I Walk With Vanessa: a story about a simple act of kindness by Kerascoet, 2018
(Ages 5 and up)
With themes of kindness, courage, and anti-bullying, I Walk With Vanessa is a must-have for classroom libraries.
When a young girl observes a hurtful act toward a new classmate, she decides to take action and extend kindness to the victim by walking with her to school. Soon several classmates join together and form a united front.
The book is made even more powerful by its lack of text. It allows readers to interpret the characters’ expressions and develop their own conclusions. This story is an excellent tool for teaching anti-bullying standards. It touches upon a child demonstrating bullying behavior, a victim, and a bystander. The story can be used to prompt an important discussion about each character’s role and the actions they take. Students can take turns role playing the characters and because there is no text, children can create their own dialogue further internalizing the situation.
My children were captivated by this story and asked for repeated readings, creating several important discussions.
The Cool Bean by Jory John and Pete Oswald, 2019
(Ages 5 and up)
When a bow-tie wearing bean laments over the distance that has grown between him and his old friends who wear sunglasses and swagger through the halls of the school, he is shocked to discover that coolness is more than how you dress and move. The cool beans are kind and help those in need.
My son came home the other day asking what the word “nerd” meant because someone at his school told him that “nerds” grow weird things out of their belly buttons. I honestly don’t know where kids get these ideas, but what I do know is that kids can feel a lot of pressure in school to act “cool” and I am so incredibly thankful that there is an entertaining and engaging picture book out there teaching them that it is cool to be kind!
The Color Collector by Nicholas Solis; illustrated by Renia Metallinou, 2021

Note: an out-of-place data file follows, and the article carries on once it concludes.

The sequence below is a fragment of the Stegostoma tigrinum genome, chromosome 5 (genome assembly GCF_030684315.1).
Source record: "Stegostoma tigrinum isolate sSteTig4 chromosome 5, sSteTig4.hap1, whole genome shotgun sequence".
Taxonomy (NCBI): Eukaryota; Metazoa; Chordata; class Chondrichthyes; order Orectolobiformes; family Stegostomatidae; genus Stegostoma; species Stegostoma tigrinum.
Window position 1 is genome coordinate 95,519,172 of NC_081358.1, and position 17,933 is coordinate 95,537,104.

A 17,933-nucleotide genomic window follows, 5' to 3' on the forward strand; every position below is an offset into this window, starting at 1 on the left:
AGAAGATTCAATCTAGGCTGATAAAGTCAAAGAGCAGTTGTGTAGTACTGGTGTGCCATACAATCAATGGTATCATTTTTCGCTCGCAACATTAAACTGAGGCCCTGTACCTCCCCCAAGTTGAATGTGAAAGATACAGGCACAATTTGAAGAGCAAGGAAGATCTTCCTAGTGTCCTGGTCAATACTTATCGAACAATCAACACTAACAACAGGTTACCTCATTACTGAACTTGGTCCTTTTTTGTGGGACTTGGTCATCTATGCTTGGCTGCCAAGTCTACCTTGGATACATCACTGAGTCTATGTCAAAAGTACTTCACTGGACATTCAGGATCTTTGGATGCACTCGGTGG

When a boy notices a new girl at school named Violet, he respects her shyness while also trying to make her feel welcome. When he observes her picking up colorful keepsakes on her way home, he grows curious what she uses them for. He asks her about it one day and is surprised when Violet shows the collection of items on her wall that create a stunning mosaic of her island home. As the boy listens to her describe everything she misses about her old life, Violet feels comforted in sharing her sadness with a friend. As the boy walks home, he spots a colorful leaf and begins his own collection.
This tender tale skillfully depicts the impact of the boy’s kindness in the black and white illustrations that light up with color as the friendship blooms. The acts of saying hello and listening may seem simple, but this story demonstrates the powerful effect empathy can have in changing someone’s life and helping them feel seen.
Those Shoes by Maribeth Boelts; illustrated by Noah Z. Jones, 2007
(Ages 5 and up)
This powerful story will stay with readers long after closing the book. Jeremy desperately wants a pair of black high-tops with two white stripes, but his grandmother cannot afford them. He sadly watches as all of his friends come to school with the coveted shoes. Finally, he finds his own pair at a secondhand store. Even though they are too small, he squeezes his feet in them each day until he notices one of his friends has shoes being held together with tape. In a heartfelt act of generosity, Jeremy gives his friend the popular shoes.
This thought-provoking book does an excellent job of reinforcing messages of need and want with kindness and compassion in a realistic scenario. It is one of my absolute favorite read alouds on kindness for elementary age children.
Adrian Simcox Does Not Have a Horse by Marcy Campbell; illustrated by Corinna Luyken, 2018
(Ages 5 and up)
When a young girl overhears Adrian Simcox sharing that he has a horse, she is skeptical and expresses her disbelief. Once she has a better understanding of Adrian’s life and the effect her words have on him, she sees him and his horse in a new perspective.
Beautifully told and gorgeously illustrated, this powerful picture book is perfect for discussing empathy and compassion.
Each Kindnessby Jacqueline Woodson; illustrated by E.B. Lewis, 2012
(Ages 6 and up)
This thought-provoking picture book uses a poignant story and lovely watercolor illustrations to present a unique view of kindness.